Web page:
Sleep is crucial for cognition, particularly for memory, given its complex association with neurodegenerative processes. The aim of the present study was to examine the association between sleep quality as well as sleep duration and memory performance in a Greek elderly population.Setting:
Cross-sectional design in the Hellenic Longitudinal Investigation of Aging and Diet (HELIAD), a population representative study of Greek elderly (65 years or older).Methods:
Data from 1589 participants free of sleep medication were included. Sleep quality was estimated by using the Sleep Scale from the Medical Outcomes Study. An extensive neuropsychological assessment examining memory was administered to each participant. Linear regression analyses were used to examine whether sleep quality (higher score, poor quality) and/or sleep duration were associated with memory expressed in the form of a z-score. Age, sex, education, and body mass index were included as covariates. The main analyses were conducted first on the total sample, then with the exclusion of demented participants, and finally with the exclusion of both demented and participants with Mild Cognitive Impairment (MCI). We then conducted further analyses on the non-demented, non-MCI group, initially stratified by Apolipoprotein E-ε4 gene. We further examined the role of co-morbidities, as well as the association between sleep duration groups and memory. We also explored any interaction effect between sex and sleep quality/duration on memory. We then examined the associations between components of sleep measures and memory scores. Lastly, we examined the associations between sleep quality/duration and verbal/non-verbal memory separately.Results:
In the total sample, we noted significant associations between sleep duration and memory (B = −0.001, p ≤ 0.0001), but not for sleep quality and memory (B = −0.038, p = 0.121). After excluding the demented participants, the associations were significant for: sleep quality and memory (B = −0.054, p = 0.023), and sleep duration and memory (B = −0.001, p ≤ 0.0001). After excluding both the MCI and the demented subjects, the associations between sleep quality and memory (B = −0.065, p = 0.006), and sleep duration and memory (B = −0.001, p = 0.003) were still significant. The association between the sleep duration groups and memory function was also significant, such that poor memory performance was associated with the longer sleep duration group. The results remained significant even after controlling for the co-morbidities, as well as after adding in the model anxiety and depression as covariates. Associations between sleep quality and memory, and sleep duration and memory were present in the ApoE-ε4 non-carriers. The individual sleep questions that were probably shown to be driving the associations between sleep and memory were: time to fall asleep, sleep not quiet, getting enough sleep to feel rested upon waking in the morning, and getting the amount of sleep needed. Sleep duration was associated with both verbal and non-verbal memory, while sleep quality was only associated with verbal memory.Conclusion:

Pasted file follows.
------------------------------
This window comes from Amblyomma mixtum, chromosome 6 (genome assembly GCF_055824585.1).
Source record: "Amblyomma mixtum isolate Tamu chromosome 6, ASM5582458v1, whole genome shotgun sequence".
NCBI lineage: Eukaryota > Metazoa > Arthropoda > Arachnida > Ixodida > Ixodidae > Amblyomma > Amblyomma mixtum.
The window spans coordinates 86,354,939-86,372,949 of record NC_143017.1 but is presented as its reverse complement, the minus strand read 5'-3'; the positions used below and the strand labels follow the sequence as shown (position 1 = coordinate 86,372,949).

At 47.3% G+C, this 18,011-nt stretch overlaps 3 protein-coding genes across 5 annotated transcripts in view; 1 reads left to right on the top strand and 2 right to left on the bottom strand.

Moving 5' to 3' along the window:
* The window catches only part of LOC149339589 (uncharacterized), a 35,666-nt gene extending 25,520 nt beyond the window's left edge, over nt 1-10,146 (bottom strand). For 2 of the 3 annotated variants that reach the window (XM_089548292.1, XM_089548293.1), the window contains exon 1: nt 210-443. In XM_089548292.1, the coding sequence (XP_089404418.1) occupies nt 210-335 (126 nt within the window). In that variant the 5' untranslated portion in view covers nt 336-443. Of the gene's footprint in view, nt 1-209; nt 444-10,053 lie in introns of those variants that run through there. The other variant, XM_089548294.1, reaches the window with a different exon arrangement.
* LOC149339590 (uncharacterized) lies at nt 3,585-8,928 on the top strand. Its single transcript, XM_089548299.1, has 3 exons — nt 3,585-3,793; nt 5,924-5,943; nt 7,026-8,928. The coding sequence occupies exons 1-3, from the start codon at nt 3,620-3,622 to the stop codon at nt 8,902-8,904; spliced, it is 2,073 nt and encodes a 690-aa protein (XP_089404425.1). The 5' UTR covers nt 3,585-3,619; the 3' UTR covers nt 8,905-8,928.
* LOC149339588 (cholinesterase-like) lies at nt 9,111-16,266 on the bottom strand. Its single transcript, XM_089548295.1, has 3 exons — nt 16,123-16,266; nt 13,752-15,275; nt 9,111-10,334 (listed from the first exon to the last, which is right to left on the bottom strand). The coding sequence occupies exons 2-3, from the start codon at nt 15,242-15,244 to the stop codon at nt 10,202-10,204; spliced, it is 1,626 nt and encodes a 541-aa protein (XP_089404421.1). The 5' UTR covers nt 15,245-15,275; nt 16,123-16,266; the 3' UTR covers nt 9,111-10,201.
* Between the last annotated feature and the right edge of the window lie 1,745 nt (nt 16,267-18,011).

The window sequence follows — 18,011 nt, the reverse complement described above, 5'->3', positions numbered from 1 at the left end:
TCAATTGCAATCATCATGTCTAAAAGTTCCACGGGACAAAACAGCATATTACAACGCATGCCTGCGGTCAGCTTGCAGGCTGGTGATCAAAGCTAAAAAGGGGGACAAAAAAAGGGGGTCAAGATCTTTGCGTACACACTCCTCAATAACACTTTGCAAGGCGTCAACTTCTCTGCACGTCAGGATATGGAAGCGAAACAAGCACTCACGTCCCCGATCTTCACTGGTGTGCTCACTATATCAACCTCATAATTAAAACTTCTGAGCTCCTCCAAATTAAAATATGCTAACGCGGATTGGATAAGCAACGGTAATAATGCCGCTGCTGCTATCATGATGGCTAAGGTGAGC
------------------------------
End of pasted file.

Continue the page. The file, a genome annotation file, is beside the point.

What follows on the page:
Poor sleep quality and longer sleep duration were linked to low memory performance, independent of demographic and clinical factors, in a large sample of cognitively healthy older Greek adults. Other parameters than sleep and memory measurements could play an important role on the association. Levels of melatonin, or circadian rhythms dysregulation might play a crucial role in the above associations.